When I booked a ticket to go visit my friend Amanda from MarocMama.com in Morocco in December, I was already looking forward to a bit of warmth and sunshine away from the greyness that is Belgian winter. Little did I know that I’d also need to pack my winter coat!
The weather in Morocco in winter
While it can still go up to 20°C/68°F in Morocco in December, the nights can be chilly, with temperatures between 3°C/37.4°F and 10°C/50°F. How warm it is, also depends on where you go. If you visit Marrakech in December, like I did, you’ll enjoy the more moderate temperatures.
Once you leave the city and head up into the Atlas Mountains, however, it gets cold. As in freezing cold.
We drove through the mountains one day and actually saw snow. The car indicated a temperature of 0°C/32°F.
In Essaouira, by the coast, it seemed warmer, but you have to take into account that it can get pretty windy there. Luckily, you don’t really notice the wind when you’re walking around the Medina.
So yes, Morocco is a warm winter destination in comparison to most of Europe, but don’t go expecting tropical temperatures :-)
Also good to know: there’s practically no central heating. When there’s heating, it usually comes from gas fires or air conditioning devices that also work as a heater. So for the evenings, it’s best to pack something warm, even when you’re planning to stay in your hotel.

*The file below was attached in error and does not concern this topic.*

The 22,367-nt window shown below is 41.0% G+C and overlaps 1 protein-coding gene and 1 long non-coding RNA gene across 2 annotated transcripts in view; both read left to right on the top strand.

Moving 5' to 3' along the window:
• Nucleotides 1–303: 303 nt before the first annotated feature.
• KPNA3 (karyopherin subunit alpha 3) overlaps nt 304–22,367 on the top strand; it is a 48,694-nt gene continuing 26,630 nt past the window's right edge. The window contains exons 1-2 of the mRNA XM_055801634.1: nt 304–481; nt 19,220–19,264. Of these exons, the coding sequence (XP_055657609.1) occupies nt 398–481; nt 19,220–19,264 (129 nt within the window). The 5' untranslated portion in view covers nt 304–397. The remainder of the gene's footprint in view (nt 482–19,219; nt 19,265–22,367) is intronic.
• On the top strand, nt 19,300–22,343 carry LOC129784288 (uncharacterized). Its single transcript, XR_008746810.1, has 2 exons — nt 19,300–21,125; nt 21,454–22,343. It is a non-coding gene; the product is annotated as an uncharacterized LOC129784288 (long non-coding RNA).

What to wear in Morocco in December (and other useful things)
A note on Moroccan clothing
Before I show you all the things I’d planned for my trip, I briefly want to touch upon the “Morocco dress code”, if you wish, and how not to stand out too much as a woman.
What I noticed on my trip is that day-to-day Moroccan dress is mostly functional and comfortable. Lots of women wear the typical hooded djellaba or outer dress, as do the Moroccan men. Walking around in the Medina of Marrakech, clothing didn’t seem to be that big of a deal.
Some of the stores tell a different story, though. Small boutiques sell the most beautiful Moroccan kaftan dresses, in bright colors and often with some intricate embroidery.
Talking to my friend, she explained that the Medina – the old town of Marrakech where tourists tend to spend most of their town – is the most traditional and conservative part of the city and that it’s thus normal to see more people wearing traditional Moroccan clothing.
We saw the same driving through the countryside and passing small villages, while Marrakech’s new town and the center of Essaouira showed more of a mix of typical Moroccan outfits and “western wear” like jeans.
I found it hard to get a sense of what could be Moroccan fashion as it felt so much like a patchwork of old and new, of western and traditionally Moroccan.
How to dress in Morocco as a woman
If you know a bit about Moroccan culture, it won’t come as a surprise that Moroccan women’s clothing isn’t exactly revealing. While you can technically wear what you want as a tourist, that’s not always the best idea – especially not when traveling in Morocco as a woman.
If you’re a woman and you’re wondering what to wear in Marrakech and the rest of the country, I recommend having your legs, shoulders, and cleavage covered. Super tight clothing and see-through stuff is best avoided as well, but skinny jeans are okay. If you just follow these simple guidelines, you’ll get fewer stares and you’ll feel more comfortable as well.